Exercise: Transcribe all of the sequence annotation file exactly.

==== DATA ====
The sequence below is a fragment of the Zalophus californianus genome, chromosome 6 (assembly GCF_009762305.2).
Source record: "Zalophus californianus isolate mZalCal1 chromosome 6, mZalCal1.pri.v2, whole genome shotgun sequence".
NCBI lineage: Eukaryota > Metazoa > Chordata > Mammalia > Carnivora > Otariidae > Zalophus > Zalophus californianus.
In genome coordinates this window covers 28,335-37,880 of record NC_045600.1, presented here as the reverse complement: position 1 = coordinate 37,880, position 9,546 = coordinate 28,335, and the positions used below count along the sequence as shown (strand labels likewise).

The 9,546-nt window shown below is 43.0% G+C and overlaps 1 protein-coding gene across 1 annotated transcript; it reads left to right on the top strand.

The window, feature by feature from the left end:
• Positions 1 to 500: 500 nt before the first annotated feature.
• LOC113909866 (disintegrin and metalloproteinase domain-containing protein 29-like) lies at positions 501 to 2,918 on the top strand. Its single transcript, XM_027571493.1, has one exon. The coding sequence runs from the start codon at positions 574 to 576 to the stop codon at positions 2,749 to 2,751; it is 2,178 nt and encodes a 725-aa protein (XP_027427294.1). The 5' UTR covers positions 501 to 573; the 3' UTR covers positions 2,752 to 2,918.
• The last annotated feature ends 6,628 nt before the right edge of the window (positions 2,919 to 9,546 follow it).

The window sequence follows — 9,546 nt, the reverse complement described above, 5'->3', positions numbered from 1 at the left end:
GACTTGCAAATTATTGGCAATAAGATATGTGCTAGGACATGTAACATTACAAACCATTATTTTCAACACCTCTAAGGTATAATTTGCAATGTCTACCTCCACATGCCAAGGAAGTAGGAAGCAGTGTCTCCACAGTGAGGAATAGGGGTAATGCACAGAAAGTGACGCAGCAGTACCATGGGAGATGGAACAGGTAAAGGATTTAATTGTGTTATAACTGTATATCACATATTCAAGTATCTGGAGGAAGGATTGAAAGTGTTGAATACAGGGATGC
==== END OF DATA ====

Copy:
The sequence below is a fragment of the Zalophus californianus genome, chromosome 6 (assembly GCF_009762305.2).
Source record: "Zalophus californianus isolate mZalCal1 chromosome 6, mZalCal1.pri.v2, whole genome shotgun sequence".
NCBI lineage: Eukaryota > Metazoa > Chordata > Mammalia > Carnivora > Otariidae > Zalophus > Zalophus californianus.
In genome coordinates this window covers 28,335-37,880 of record NC_045600.1, presented here as the reverse complement: position 1 = coordinate 37,880, position 9,546 = coordinate 28,335, and the positions used below count along the sequence as shown (strand labels likewise).

The 9,546-nt window shown below is 43.0% G+C and overlaps 1 protein-coding gene across 1 annotated transcript; it reads left to right on the top strand.

The window, feature by feature from the left end:
• Positions 1 to 500: 500 nt before the first annotated feature.
• LOC113909866 (disintegrin and metalloproteinase domain-containing protein 29-like) lies at positions 501 to 2,918 on the top strand. Its single transcript, XM_027571493.1, has one exon. The coding sequence runs from the start codon at positions 574 to 576 to the stop codon at positions 2,749 to 2,751; it is 2,178 nt and encodes a 725-aa protein (XP_027427294.1). The 5' UTR covers positions 501 to 573; the 3' UTR covers positions 2,752 to 2,918.
• The last annotated feature ends 6,628 nt before the right edge of the window (positions 2,919 to 9,546 follow it).

The window sequence follows — 9,546 nt, the reverse complement described above, 5'->3', positions numbered from 1 at the left end:
GACTTGCAAATTATTGGCAATAAGATATGTGCTAGGACATGTAACATTACAAACCATTATTTTCAACACCTCTAAGGTATAATTTGCAATGTCTACCTCCACATGCCAAGGAAGTAGGAAGCAGTGTCTCCACAGTGAGGAATAGGGGTAATGCACAGAAAGTGACGCAGCAGTACCATGGGAGATGGAACAGGTAAAGGATTTAATTGTGTTATAACTGTATATCACATATTCAAGTATCTGGAGGAAGGATTGAAAGTGTTGAATACAGGGATGC